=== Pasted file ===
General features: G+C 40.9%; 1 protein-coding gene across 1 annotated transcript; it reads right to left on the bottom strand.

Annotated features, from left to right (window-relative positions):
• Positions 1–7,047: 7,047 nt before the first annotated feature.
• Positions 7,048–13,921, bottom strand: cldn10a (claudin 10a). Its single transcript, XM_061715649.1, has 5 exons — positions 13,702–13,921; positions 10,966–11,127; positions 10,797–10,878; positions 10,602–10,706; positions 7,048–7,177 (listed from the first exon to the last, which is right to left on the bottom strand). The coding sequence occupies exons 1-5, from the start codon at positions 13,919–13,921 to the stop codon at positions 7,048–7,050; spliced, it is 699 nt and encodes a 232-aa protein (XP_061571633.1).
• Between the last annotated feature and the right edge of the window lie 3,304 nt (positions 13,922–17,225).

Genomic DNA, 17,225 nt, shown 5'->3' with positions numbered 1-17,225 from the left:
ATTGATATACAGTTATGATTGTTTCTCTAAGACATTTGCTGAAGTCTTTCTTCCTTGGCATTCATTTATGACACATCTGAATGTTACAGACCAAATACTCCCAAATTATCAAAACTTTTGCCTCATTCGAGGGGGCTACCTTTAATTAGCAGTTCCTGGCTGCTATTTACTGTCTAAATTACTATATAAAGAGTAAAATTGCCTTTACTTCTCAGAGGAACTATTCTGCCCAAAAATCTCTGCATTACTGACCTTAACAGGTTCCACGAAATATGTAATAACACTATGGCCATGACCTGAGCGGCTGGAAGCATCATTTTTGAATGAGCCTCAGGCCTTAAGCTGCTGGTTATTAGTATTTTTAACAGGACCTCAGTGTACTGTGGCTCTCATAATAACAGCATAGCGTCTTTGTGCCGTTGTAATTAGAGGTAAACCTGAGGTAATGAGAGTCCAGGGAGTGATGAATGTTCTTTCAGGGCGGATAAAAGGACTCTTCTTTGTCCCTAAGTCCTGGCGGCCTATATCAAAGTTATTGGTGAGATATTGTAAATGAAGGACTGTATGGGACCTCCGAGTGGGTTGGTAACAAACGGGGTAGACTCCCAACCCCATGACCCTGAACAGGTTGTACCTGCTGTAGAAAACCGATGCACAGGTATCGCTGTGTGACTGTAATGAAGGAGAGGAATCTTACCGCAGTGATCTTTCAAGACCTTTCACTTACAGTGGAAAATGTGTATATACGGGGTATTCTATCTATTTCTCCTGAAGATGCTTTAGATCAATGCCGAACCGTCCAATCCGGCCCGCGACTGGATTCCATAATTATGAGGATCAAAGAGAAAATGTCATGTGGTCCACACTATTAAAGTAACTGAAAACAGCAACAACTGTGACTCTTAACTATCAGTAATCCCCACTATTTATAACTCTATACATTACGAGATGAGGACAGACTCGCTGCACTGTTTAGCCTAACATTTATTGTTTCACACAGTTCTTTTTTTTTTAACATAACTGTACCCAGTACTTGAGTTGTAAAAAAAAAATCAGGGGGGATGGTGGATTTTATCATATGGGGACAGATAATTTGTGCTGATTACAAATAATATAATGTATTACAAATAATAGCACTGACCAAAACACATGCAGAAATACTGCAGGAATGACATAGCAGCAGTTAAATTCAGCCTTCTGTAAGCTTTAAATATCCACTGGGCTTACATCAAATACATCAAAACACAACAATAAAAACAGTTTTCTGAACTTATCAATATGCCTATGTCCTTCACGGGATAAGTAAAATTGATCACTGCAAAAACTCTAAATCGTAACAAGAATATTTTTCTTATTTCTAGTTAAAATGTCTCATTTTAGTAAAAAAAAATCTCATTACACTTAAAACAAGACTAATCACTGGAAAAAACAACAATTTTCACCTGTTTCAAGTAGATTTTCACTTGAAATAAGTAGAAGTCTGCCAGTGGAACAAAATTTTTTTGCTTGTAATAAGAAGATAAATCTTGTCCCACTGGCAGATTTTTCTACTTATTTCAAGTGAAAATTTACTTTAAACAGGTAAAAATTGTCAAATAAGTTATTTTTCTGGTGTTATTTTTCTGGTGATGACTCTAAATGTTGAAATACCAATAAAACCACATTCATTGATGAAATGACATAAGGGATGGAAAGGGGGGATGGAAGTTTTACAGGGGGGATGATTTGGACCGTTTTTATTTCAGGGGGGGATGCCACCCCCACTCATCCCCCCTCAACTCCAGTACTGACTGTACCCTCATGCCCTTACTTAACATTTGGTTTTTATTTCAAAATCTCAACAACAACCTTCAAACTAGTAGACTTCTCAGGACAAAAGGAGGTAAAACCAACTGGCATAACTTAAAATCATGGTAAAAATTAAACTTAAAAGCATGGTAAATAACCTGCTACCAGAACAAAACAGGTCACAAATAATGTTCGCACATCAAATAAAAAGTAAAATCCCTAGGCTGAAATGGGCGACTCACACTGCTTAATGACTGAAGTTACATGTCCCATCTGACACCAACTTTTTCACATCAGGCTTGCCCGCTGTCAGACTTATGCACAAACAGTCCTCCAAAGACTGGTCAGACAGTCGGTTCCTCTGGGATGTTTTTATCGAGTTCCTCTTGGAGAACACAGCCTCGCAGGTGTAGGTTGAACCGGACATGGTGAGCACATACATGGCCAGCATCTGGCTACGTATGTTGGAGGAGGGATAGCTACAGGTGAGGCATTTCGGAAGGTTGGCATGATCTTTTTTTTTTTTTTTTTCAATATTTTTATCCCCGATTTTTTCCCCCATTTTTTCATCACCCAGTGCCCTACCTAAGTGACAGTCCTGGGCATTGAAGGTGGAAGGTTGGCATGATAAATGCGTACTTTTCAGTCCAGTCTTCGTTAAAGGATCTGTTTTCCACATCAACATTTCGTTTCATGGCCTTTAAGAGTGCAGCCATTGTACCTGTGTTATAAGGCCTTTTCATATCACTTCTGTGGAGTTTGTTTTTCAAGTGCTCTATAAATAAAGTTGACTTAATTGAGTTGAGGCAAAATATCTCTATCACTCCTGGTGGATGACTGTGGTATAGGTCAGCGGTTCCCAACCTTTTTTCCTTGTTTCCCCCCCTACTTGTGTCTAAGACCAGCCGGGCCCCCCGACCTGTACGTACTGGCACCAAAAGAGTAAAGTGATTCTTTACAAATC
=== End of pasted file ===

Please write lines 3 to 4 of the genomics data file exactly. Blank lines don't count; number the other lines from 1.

• Positions 1–7,047: 7,047 nt before the first annotated feature.
• Positions 7,048–13,921, bottom strand: cldn10a (claudin 10a). Its single transcript, XM_061715649.1, has 5 exons — positions 13,702–13,921; positions 10,966–11,127; positions 10,797–10,878; positions 10,602–10,706; positions 7,048–7,177 (listed from the first exon to the last, which is right to left on the bottom strand). The coding sequence occupies exons 1-5, from the start codon at positions 13,919–13,921 to the stop codon at positions 7,048–7,050; spliced, it is 699 nt and encodes a 232-aa protein (XP_061571633.1).